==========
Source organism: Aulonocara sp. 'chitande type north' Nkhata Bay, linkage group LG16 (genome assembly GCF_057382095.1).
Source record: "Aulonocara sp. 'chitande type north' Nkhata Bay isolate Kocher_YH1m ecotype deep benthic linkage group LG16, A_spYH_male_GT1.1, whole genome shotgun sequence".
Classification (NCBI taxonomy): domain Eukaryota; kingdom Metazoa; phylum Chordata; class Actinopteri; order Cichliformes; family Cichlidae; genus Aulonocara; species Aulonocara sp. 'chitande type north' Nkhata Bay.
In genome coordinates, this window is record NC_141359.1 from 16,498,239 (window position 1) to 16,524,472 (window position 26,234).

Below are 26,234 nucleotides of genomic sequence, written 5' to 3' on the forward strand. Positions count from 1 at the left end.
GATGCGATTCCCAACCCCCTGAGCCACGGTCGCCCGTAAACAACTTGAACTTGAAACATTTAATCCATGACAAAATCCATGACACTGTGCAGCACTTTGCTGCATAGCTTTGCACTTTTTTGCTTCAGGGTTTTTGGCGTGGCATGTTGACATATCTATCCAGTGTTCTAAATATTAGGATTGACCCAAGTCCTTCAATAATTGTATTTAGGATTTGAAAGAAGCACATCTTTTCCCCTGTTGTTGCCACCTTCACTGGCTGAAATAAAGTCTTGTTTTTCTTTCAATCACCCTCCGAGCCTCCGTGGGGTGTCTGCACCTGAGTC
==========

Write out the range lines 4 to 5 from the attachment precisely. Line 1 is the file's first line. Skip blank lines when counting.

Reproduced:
In genome coordinates, this window is record NC_141359.1 from 16,498,239 (window position 1) to 16,524,472 (window position 26,234).

Below are 26,234 nucleotides of genomic sequence, written 5' to 3' on the forward strand. Positions count from 1 at the left end.